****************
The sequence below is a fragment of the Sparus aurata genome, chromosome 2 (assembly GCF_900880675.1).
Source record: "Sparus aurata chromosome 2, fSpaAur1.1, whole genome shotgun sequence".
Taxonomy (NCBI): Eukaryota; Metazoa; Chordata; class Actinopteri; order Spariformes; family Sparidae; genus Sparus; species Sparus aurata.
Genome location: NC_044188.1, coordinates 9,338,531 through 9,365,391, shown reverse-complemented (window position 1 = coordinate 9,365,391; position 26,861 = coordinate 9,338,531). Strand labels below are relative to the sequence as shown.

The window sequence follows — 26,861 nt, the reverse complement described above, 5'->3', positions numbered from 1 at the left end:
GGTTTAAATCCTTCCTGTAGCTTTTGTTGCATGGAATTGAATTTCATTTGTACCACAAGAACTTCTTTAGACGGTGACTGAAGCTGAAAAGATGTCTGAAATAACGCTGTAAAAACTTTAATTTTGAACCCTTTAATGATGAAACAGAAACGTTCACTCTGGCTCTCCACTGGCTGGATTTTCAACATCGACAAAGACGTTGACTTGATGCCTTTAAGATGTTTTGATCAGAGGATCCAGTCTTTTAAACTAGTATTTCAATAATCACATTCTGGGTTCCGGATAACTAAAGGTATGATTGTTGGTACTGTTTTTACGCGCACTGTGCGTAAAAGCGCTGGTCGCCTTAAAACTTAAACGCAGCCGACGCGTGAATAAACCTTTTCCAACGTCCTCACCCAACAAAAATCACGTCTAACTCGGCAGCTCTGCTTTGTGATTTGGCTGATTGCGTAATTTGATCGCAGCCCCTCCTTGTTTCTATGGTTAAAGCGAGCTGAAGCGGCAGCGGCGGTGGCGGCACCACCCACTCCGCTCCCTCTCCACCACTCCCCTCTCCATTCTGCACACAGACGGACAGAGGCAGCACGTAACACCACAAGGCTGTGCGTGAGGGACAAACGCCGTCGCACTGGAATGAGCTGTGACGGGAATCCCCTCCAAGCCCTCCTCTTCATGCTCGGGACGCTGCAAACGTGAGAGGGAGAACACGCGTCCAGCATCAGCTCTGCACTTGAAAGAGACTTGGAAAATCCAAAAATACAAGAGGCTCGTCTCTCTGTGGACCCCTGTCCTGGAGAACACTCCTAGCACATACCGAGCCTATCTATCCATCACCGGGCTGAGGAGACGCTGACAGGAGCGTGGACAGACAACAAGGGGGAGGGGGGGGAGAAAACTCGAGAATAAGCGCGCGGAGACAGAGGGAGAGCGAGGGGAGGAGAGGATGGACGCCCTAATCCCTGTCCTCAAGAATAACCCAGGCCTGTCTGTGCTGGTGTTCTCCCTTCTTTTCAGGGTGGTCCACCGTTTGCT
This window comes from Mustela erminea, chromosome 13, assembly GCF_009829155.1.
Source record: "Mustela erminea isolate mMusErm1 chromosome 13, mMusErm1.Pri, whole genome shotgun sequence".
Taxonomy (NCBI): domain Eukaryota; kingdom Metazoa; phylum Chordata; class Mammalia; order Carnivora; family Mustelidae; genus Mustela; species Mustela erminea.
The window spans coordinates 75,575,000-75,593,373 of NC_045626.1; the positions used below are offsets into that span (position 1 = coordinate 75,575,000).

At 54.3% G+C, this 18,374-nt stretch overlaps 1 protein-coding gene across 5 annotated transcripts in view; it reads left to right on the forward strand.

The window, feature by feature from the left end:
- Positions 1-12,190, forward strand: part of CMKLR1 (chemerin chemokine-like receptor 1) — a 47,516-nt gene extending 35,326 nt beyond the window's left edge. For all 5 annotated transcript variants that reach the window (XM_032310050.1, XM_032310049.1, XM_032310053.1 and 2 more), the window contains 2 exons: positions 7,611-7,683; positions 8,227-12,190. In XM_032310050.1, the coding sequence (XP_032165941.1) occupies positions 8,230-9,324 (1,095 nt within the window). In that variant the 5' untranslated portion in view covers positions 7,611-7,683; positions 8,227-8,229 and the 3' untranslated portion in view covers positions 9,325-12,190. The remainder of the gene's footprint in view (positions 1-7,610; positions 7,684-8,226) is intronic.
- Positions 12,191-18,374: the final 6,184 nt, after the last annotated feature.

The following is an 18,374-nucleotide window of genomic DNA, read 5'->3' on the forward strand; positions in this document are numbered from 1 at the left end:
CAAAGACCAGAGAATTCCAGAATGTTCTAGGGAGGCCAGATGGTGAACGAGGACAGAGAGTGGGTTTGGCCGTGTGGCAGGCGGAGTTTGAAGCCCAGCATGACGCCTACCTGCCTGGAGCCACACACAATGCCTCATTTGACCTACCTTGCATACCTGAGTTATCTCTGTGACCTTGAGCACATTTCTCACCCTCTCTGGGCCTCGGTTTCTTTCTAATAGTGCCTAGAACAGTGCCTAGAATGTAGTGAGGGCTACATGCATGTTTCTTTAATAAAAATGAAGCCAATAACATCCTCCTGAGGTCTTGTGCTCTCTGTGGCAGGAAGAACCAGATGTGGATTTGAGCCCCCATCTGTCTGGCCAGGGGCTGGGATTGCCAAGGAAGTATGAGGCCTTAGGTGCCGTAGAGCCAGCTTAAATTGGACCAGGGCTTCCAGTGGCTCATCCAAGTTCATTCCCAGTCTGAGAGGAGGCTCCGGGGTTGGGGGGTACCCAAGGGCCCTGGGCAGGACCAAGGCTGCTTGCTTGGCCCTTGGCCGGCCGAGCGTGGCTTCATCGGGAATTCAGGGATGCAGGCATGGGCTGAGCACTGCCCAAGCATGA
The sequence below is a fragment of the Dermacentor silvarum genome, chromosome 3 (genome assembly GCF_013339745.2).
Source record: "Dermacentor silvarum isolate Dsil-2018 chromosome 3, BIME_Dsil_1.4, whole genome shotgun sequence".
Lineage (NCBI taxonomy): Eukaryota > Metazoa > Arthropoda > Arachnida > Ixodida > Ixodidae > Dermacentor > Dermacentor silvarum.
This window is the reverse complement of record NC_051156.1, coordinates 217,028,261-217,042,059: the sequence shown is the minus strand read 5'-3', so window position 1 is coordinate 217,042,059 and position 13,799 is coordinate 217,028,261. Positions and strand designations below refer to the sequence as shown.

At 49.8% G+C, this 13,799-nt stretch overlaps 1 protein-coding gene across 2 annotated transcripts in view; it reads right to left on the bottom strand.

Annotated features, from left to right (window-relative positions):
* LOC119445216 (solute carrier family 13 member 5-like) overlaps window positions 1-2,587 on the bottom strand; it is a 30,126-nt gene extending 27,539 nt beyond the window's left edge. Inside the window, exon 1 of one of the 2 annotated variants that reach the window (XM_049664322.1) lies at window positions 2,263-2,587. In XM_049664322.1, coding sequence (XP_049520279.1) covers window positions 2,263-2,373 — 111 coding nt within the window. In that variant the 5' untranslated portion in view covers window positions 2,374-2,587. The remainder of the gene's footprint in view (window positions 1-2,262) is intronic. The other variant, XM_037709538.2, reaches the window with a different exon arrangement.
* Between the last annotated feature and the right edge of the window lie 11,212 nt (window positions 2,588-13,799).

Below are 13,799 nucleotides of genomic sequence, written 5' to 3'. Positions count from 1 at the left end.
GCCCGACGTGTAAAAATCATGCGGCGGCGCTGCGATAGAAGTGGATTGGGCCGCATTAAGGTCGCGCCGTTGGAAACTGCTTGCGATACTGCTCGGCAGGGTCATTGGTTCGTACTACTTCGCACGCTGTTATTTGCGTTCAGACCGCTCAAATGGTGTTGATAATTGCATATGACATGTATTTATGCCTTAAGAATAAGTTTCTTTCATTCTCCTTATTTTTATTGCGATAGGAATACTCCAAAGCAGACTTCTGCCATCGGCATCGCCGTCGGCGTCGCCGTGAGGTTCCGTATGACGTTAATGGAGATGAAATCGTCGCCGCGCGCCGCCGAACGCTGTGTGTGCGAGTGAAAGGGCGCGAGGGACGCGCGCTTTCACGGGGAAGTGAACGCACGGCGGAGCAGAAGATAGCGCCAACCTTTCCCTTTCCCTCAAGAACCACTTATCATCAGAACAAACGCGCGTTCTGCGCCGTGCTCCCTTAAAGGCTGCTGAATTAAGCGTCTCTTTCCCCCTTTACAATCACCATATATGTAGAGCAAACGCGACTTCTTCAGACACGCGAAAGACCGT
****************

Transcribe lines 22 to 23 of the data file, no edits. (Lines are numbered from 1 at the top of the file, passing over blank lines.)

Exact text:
Annotated features, from left to right (window-relative positions):
* LOC119445216 (solute carrier family 13 member 5-like) overlaps window positions 1-2,587 on the bottom strand; it is a 30,126-nt gene extending 27,539 nt beyond the window's left edge. Inside the window, exon 1 of one of the 2 annotated variants that reach the window (XM_049664322.1) lies at window positions 2,263-2,587. In XM_049664322.1, coding sequence (XP_049520279.1) covers window positions 2,263-2,373 — 111 coding nt within the window. In that variant the 5' untranslated portion in view covers window positions 2,374-2,587. The remainder of the gene's footprint in view (window positions 1-2,262) is intronic. The other variant, XM_037709538.2, reaches the window with a different exon arrangement.